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Me too... and as hard as irimi nage is to be 'nage' for, it is even more of a challenge to be uke for an imaginary nage...
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Old 01-23-2002, 04:42 PM   #30
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Quote:
Originally posted by Erik


Believe it or not, I'm actually being serious (mostly) which is probably the part that will scare you.

I'll start a thread on it one of these days.
I think we already have Yes I have done the imaginary nage thing in all seriousness, although not with yonkyo. It does give you an alternate perspective, paticularly on things like iriminage and kotegashi. Ikkyo is interesting, too.

I believe that things can be useful, fun and yes, a bit silly at the same time - its not uncommon for people to burst into laughter on the mat.

Cheers
Sarah
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Old 01-23-2002, 07:11 PM   #31
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Quote:
Originally posted by Sarah


I think we already have Yes I have done the imaginary nage thing in all seriousness, although not with yonkyo. It does give you an alternate perspective, paticularly on things like iriminage and kotegashi. Ikkyo is interesting, too.

I believe that things can be useful, fun and yes, a bit silly at the same time - its not uncommon for people to burst into laughter on the mat.

Cheers
Sarah
Well we should enjoy our training. If you flick through O'Sensei's book Budo, you'll see he actually smiles whilst doing some techniques. However perhaps rolling on the floor clasping your stomach in fits of laughter is taking it a bit to far.

Regards
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Old 01-23-2002, 08:06 PM   #32
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I guess none has yet reached the highest form of training, with both imaginary Nage and Uke, while sipping a cocktail on the beach
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Old 01-23-2002, 08:08 PM   #33
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Quote:
Originally posted by Mares
Well we should enjoy our training. If you flick through O'Sensei's book Budo, you'll see he actually smiles whilst doing some techniques. However perhaps rolling on the floor clasping your stomach in fits of laughter is taking it a bit to far.

Regards
Really? It happens in the kid's classes all the time.

Wouldn't it be hilarious if one of the instructors at the Aikido Expo did an entire class of kid's games. 100 serious Aikido students laying on the ground laughing would be an awesome sight. Might shake the roots of the art, bring O'Sensei back from the grave and have Doshu on a plane to put a stop to it.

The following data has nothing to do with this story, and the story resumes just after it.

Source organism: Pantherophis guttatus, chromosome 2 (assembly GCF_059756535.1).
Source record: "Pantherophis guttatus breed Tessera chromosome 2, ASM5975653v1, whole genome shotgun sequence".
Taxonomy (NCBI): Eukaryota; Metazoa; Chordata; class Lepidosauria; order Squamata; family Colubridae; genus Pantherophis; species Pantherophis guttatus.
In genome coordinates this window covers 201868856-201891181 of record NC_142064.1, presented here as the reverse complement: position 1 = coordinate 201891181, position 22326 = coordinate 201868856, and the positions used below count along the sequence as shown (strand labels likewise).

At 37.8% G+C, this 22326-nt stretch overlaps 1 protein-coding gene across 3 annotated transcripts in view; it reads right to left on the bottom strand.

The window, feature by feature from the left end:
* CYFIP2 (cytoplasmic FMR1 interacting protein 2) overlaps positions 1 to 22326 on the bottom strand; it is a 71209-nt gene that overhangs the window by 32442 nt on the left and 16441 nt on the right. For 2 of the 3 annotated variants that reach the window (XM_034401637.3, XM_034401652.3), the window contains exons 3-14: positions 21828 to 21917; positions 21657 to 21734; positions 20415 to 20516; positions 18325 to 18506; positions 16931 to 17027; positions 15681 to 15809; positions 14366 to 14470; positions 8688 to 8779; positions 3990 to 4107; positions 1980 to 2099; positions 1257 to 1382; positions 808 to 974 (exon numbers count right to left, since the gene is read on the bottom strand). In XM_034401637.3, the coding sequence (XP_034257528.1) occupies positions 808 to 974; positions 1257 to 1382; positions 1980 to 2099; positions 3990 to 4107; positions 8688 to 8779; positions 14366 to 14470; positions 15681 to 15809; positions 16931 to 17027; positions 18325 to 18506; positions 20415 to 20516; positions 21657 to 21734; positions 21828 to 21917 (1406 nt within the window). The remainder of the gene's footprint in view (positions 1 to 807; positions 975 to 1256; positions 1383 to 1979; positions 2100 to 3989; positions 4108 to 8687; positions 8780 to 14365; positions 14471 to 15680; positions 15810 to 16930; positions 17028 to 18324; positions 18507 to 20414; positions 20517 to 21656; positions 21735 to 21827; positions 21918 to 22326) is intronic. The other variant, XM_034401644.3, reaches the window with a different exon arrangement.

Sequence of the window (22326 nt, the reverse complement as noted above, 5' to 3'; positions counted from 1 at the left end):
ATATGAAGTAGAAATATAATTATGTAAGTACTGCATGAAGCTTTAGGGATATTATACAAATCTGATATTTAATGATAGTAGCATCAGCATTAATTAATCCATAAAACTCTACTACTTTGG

Kid's got this stuff figured out. It's the rest of us who take it too seriously.

Last edited by Erik : 01-23-2002 at 08:16 PM.
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Old 01-23-2002, 08:14 PM   #34
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Quote:
Originally posted by Sarah
I think we already have Yes I have done the imaginary nage thing in all seriousness, although not with yonkyo. It does give you an alternate perspective, paticularly on things like iriminage and kotegashi. Ikkyo is interesting, too.

I believe that things can be useful, fun and yes, a bit silly at the same time - its not uncommon for people to burst into laughter on the mat.
Actually, imaginary uke's have been a staple for some time where I hang out. Most of the time I'm iffy with it but one day I was teaching a class and did it. The before and after with the imaginary uke's was remarkable. Don't know why, and wouldn't consider one time to be hard evidence, but there was a very clear technical improvement that time.

If nothing else, it's an odd place to hang out, which makes it the type of thing to interest me.
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Old 01-23-2002, 08:23 PM   #35
Sarah
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Quote:
Originally posted by Mares


Well we should enjoy our training. If you flick through O'Sensei's book Budo, you'll see he actually smiles whilst doing some techniques. However perhaps rolling on the floor clasping your stomach in fits of laughter is taking it a bit to far.

Rolling (check)
on the floor (well where else?)
clasping your stomach (not usually!)
in fits (only little ones)
of laughter (Yeah!).

I really need a tongue-in-cheek icon.

Cheers
Sarah
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Old 01-23-2002, 09:35 PM   #36
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Quote:
Originally posted by Sarah
I really need a tongue-in-cheek icon.